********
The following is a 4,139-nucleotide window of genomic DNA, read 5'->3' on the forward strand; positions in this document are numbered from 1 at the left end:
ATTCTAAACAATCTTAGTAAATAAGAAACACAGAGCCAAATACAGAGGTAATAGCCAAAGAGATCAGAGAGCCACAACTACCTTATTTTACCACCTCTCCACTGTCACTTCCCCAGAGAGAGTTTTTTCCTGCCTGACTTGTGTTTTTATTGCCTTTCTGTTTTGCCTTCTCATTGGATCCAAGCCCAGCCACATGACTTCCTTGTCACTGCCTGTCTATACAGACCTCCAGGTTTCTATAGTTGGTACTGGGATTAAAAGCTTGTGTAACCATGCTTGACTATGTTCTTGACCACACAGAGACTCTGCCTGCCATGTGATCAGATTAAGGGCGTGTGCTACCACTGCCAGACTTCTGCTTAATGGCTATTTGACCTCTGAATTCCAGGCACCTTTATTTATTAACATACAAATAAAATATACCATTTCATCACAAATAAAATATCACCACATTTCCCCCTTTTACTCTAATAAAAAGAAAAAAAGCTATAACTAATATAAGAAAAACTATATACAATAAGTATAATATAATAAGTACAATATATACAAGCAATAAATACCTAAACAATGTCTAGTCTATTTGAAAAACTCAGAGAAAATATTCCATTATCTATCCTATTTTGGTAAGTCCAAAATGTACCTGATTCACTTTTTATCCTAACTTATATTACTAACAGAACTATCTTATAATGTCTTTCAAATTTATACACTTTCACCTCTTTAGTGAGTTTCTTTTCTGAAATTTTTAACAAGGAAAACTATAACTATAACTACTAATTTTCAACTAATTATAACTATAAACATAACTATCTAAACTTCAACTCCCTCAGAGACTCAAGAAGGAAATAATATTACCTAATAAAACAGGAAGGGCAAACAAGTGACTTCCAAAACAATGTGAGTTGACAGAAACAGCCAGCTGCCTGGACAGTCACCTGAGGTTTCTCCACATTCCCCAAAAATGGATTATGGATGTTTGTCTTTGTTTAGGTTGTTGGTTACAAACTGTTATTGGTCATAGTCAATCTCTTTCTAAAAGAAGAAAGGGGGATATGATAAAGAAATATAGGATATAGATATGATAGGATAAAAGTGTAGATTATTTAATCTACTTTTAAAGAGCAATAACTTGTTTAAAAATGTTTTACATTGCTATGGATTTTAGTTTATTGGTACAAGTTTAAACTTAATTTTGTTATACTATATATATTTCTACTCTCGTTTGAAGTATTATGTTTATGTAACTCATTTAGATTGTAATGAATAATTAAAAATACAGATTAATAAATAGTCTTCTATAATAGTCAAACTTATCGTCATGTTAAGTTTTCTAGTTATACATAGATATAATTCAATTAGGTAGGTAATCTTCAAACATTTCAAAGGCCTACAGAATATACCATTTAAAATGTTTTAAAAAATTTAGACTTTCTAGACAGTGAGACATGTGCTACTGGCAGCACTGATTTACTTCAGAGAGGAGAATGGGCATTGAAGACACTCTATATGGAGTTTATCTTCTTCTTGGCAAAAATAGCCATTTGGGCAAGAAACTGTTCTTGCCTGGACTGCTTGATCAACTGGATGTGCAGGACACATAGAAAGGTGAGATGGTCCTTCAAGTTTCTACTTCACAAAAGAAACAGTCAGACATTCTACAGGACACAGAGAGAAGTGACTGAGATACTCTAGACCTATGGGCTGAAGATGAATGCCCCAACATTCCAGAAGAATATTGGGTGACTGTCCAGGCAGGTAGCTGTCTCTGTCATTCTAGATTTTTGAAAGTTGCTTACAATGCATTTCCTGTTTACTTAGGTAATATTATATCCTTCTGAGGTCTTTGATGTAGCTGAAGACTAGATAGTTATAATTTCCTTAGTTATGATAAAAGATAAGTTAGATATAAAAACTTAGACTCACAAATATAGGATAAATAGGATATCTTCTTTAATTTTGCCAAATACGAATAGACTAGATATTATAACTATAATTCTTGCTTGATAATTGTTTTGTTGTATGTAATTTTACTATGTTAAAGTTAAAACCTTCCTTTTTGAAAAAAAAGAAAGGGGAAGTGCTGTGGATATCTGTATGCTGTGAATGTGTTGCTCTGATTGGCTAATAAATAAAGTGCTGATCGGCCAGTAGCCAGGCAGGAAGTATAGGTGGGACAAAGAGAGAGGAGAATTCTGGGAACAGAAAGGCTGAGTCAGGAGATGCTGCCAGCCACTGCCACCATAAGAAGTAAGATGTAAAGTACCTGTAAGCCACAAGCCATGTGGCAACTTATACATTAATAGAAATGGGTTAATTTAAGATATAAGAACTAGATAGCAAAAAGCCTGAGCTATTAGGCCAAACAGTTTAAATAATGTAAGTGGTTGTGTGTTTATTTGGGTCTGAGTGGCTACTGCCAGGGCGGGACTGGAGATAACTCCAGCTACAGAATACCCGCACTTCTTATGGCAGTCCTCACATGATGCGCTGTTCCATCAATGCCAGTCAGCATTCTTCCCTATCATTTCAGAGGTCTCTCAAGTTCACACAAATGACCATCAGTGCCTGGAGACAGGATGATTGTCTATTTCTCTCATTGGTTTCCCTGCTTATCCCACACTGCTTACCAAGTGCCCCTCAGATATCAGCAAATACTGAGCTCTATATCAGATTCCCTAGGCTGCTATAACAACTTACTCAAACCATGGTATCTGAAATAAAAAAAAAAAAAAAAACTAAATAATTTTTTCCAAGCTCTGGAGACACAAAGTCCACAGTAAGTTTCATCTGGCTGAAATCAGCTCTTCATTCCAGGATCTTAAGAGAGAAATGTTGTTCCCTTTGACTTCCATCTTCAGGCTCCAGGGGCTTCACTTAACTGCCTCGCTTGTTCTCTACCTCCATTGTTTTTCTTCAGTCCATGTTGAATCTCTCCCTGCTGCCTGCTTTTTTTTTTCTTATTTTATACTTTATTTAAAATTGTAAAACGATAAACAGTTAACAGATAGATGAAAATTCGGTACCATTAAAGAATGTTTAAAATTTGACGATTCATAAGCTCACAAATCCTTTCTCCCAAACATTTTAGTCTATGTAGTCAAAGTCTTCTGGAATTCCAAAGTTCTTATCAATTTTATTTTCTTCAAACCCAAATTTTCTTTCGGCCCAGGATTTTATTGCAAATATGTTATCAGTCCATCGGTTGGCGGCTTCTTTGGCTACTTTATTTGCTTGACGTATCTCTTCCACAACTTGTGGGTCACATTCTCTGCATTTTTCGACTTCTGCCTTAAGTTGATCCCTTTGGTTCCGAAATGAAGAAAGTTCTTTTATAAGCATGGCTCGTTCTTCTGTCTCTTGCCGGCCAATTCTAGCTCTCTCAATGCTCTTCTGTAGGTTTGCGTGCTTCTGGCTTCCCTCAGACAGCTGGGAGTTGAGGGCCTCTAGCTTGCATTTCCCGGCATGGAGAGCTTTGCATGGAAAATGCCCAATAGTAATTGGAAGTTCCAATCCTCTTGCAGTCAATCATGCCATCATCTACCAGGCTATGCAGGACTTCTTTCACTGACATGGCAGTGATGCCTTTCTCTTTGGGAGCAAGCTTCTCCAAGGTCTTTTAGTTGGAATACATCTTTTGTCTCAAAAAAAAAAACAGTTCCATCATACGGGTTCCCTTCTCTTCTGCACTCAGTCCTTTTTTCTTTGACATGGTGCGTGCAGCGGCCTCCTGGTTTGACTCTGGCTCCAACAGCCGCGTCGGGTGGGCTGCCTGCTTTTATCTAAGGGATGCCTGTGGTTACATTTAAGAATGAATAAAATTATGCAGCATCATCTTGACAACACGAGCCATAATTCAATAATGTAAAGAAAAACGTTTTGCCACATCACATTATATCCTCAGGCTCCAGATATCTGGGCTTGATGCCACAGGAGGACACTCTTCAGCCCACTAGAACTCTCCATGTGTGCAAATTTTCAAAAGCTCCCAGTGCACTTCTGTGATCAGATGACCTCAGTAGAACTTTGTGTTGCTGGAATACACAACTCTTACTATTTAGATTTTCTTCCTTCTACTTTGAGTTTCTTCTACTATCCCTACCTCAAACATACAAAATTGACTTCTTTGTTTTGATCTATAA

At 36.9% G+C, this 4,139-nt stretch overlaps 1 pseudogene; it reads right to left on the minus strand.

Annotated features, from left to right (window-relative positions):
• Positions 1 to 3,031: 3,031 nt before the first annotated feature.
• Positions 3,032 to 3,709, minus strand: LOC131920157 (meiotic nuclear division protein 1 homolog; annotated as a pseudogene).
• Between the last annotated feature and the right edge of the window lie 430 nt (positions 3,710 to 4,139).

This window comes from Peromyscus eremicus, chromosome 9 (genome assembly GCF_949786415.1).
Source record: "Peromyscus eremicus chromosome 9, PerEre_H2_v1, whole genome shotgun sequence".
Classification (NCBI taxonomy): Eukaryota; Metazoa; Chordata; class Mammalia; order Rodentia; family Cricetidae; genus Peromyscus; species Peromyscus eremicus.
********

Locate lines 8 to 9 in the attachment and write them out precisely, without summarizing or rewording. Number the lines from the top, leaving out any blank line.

This window comes from Peromyscus eremicus, chromosome 9 (genome assembly GCF_949786415.1).
Source record: "Peromyscus eremicus chromosome 9, PerEre_H2_v1, whole genome shotgun sequence".